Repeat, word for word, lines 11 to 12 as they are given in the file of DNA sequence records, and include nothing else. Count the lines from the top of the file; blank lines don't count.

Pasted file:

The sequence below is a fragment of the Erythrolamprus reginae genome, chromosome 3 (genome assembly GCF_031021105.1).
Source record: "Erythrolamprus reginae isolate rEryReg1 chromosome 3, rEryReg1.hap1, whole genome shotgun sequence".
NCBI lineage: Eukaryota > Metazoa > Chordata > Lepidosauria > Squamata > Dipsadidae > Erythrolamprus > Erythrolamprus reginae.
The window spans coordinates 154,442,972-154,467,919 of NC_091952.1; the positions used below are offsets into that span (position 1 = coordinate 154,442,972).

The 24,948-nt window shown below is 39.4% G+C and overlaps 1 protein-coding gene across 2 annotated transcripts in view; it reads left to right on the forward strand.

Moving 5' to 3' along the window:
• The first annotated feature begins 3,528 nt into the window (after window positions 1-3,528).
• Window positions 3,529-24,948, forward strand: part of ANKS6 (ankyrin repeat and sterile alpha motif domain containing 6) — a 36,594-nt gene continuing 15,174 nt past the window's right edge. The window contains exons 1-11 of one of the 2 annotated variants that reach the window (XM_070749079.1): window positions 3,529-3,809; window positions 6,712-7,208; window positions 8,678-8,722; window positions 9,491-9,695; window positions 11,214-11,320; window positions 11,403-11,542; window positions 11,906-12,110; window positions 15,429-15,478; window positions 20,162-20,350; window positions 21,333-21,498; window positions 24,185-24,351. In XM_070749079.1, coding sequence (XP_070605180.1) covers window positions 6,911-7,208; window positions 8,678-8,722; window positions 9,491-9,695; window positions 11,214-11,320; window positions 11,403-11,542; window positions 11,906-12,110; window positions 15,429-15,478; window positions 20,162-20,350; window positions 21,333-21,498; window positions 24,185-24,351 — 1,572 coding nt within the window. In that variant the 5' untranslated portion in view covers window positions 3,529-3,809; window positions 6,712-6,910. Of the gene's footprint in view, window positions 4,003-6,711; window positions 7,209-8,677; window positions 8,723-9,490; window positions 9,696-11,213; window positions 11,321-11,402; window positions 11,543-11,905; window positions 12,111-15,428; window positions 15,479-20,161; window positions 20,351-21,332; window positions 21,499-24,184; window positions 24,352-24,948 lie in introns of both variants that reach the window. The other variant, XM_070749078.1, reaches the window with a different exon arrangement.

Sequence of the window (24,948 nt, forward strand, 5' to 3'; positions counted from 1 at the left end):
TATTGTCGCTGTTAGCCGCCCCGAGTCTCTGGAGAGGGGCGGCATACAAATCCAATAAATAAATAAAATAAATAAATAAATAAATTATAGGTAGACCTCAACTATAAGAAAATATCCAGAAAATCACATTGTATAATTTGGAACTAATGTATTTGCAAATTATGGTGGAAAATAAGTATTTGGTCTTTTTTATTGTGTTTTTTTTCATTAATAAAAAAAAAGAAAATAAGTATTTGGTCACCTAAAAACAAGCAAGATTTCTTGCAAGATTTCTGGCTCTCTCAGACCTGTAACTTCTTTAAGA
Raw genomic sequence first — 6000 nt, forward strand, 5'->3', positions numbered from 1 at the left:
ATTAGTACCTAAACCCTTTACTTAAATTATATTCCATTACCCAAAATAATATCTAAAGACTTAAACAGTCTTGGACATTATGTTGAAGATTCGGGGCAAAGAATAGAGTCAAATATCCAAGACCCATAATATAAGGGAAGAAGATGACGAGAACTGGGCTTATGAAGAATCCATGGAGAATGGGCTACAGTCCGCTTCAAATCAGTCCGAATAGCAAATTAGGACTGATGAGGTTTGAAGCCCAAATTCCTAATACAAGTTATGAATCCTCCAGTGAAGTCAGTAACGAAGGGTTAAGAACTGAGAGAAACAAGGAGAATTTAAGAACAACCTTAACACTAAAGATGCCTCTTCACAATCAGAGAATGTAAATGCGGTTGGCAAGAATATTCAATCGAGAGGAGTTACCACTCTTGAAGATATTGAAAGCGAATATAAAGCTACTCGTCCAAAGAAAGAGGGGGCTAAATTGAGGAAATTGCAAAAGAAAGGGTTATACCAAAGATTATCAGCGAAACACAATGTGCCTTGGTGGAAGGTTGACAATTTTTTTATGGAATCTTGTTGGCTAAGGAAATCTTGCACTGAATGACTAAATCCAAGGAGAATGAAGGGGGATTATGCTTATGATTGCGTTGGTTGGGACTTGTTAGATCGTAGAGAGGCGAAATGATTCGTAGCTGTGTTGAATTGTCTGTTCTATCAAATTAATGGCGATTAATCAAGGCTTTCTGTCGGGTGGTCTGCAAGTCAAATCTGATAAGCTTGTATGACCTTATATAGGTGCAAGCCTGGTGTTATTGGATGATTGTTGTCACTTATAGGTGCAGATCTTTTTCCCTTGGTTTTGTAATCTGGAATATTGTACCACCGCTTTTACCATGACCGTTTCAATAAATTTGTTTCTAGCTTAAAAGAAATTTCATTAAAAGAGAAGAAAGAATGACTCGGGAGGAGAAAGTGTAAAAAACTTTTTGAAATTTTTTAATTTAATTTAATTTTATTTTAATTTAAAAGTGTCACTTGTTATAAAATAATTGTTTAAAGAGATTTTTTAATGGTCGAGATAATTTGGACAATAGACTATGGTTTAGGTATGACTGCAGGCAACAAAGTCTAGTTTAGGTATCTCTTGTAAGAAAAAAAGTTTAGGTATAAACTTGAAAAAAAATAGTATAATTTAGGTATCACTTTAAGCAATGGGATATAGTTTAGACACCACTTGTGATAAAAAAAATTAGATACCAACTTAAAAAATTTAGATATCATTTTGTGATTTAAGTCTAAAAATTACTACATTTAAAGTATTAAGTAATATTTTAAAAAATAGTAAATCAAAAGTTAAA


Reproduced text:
Raw genomic sequence first — 6000 nt, forward strand, 5'->3', positions numbered from 1 at the left:
ATTAGTACCTAAACCCTTTACTTAAATTATATTCCATTACCCAAAATAATATCTAAAGACTTAAACAGTCTTGGACATTATGTTGAAGATTCGGGGCAAAGAATAGAGTCAAATATCCAAGACCCATAATATAAGGGAAGAAGATGACGAGAACTGGGCTTATGAAGAATCCATGGAGAATGGGCTACAGTCCGCTTCAAATCAGTCCGAATAGCAAATTAGGACTGATGAGGTTTGAAGCCCAAATTCCTAATACAAGTTATGAATCCTCCAGTGAAGTCAGTAACGAAGGGTTAAGAACTGAGAGAAACAAGGAGAATTTAAGAACAACCTTAACACTAAAGATGCCTCTTCACAATCAGAGAATGTAAATGCGGTTGGCAAGAATATTCAATCGAGAGGAGTTACCACTCTTGAAGATATTGAAAGCGAATATAAAGCTACTCGTCCAAAGAAAGAGGGGGCTAAATTGAGGAAATTGCAAAAGAAAGGGTTATACCAAAGATTATCAGCGAAACACAATGTGCCTTGGTGGAAGGTTGACAATTTTTTTATGGAATCTTGTTGGCTAAGGAAATCTTGCACTGAATGACTAAATCCAAGGAGAATGAAGGGGGATTATGCTTATGATTGCGTTGGTTGGGACTTGTTAGATCGTAGAGAGGCGAAATGATTCGTAGCTGTGTTGAATTGTCTGTTCTATCAAATTAATGGCGATTAATCAAGGCTTTCTGTCGGGTGGTCTGCAAGTCAAATCTGATAAGCTTGTATGACCTTATATAGGTGCAAGCCTGGTGTTATTGGATGATTGTTGTCACTTATAGGTGCAGATCTTTTTCCCTTGGTTTTGTAATCTGGAATATTGTACCACCGCTTTTACCATGACCGTTTCAATAAATTTGTTTCTAGCTTAAAAGAAATTTCATTAAAAGAGAAGAAAGAATGACTCGGGAGGAGAAAGTGTAAAAAACTTTTTGAAATTTTTTAATTTAATTTAATTTTATTTTAATTTAAAAGTGTCACTTGTTATAAAATAATTGTTTAAAGAGATTTTTTAATGGTCGAGATAATTTGGACAATAGACTATGGTTTAGGTATGACTGCAGGCAACAAAGTCTAGTTTAGGTATCTCTTGTAAGAAAAAAAGTTTAGGTATAAACTTGAAAAAAAATAGTATAATTTAGGTATCACTTTAAGCAATGGGATATAGTTTAGACACCACTTGTGATAAAAAAAATTAGATACCAACTTAAAAAATTTAGATATCATTTTGTGATTTAAGTCTAAAAATTACTACATTTAAAGTATTAAGTAATATTTTAAAAAATAGTAAATCAAAAGTTAAA